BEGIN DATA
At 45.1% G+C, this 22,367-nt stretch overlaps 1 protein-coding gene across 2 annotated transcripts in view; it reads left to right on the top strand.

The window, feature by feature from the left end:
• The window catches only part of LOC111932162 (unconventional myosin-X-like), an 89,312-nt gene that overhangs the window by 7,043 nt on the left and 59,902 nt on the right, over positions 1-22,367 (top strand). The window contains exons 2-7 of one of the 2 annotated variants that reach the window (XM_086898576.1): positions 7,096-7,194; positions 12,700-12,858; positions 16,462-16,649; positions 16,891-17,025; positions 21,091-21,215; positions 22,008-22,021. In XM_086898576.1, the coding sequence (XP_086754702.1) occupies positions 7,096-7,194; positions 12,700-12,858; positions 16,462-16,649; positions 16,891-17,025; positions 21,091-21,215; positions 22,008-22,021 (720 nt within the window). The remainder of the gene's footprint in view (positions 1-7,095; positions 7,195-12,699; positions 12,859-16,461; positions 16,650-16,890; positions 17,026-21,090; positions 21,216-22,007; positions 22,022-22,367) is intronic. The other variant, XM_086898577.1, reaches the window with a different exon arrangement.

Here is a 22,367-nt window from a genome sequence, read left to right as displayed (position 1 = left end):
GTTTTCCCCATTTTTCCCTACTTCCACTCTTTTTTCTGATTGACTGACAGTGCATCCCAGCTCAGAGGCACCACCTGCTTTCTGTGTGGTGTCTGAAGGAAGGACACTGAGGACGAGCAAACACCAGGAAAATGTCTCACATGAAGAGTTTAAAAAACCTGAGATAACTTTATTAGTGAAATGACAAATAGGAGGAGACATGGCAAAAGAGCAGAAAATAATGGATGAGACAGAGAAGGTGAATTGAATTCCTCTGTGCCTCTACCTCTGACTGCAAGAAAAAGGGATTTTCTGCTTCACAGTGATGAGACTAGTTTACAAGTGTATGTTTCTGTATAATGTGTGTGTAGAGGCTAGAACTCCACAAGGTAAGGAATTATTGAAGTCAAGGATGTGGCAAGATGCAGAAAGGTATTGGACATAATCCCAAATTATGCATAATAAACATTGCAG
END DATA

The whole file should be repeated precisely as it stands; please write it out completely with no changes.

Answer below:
At 45.1% G+C, this 22,367-nt stretch overlaps 1 protein-coding gene across 2 annotated transcripts in view; it reads left to right on the top strand.

The window, feature by feature from the left end:
• The window catches only part of LOC111932162 (unconventional myosin-X-like), an 89,312-nt gene that overhangs the window by 7,043 nt on the left and 59,902 nt on the right, over positions 1-22,367 (top strand). The window contains exons 2-7 of one of the 2 annotated variants that reach the window (XM_086898576.1): positions 7,096-7,194; positions 12,700-12,858; positions 16,462-16,649; positions 16,891-17,025; positions 21,091-21,215; positions 22,008-22,021. In XM_086898576.1, the coding sequence (XP_086754702.1) occupies positions 7,096-7,194; positions 12,700-12,858; positions 16,462-16,649; positions 16,891-17,025; positions 21,091-21,215; positions 22,008-22,021 (720 nt within the window). The remainder of the gene's footprint in view (positions 1-7,095; positions 7,195-12,699; positions 12,859-16,461; positions 16,650-16,890; positions 17,026-21,090; positions 21,216-22,007; positions 22,022-22,367) is intronic. The other variant, XM_086898577.1, reaches the window with a different exon arrangement.

Here is a 22,367-nt window from a genome sequence, read left to right as displayed (position 1 = left end):
GTTTTCCCCATTTTTCCCTACTTCCACTCTTTTTTCTGATTGACTGACAGTGCATCCCAGCTCAGAGGCACCACCTGCTTTCTGTGTGGTGTCTGAAGGAAGGACACTGAGGACGAGCAAACACCAGGAAAATGTCTCACATGAAGAGTTTAAAAAACCTGAGATAACTTTATTAGTGAAATGACAAATAGGAGGAGACATGGCAAAAGAGCAGAAAATAATGGATGAGACAGAGAAGGTGAATTGAATTCCTCTGTGCCTCTACCTCTGACTGCAAGAAAAAGGGATTTTCTGCTTCACAGTGATGAGACTAGTTTACAAGTGTATGTTTCTGTATAATGTGTGTGTAGAGGCTAGAACTCCACAAGGTAAGGAATTATTGAAGTCAAGGATGTGGCAAGATGCAGAAAGGTATTGGACATAATCCCAAATTATGCATAATAAACATTGCAG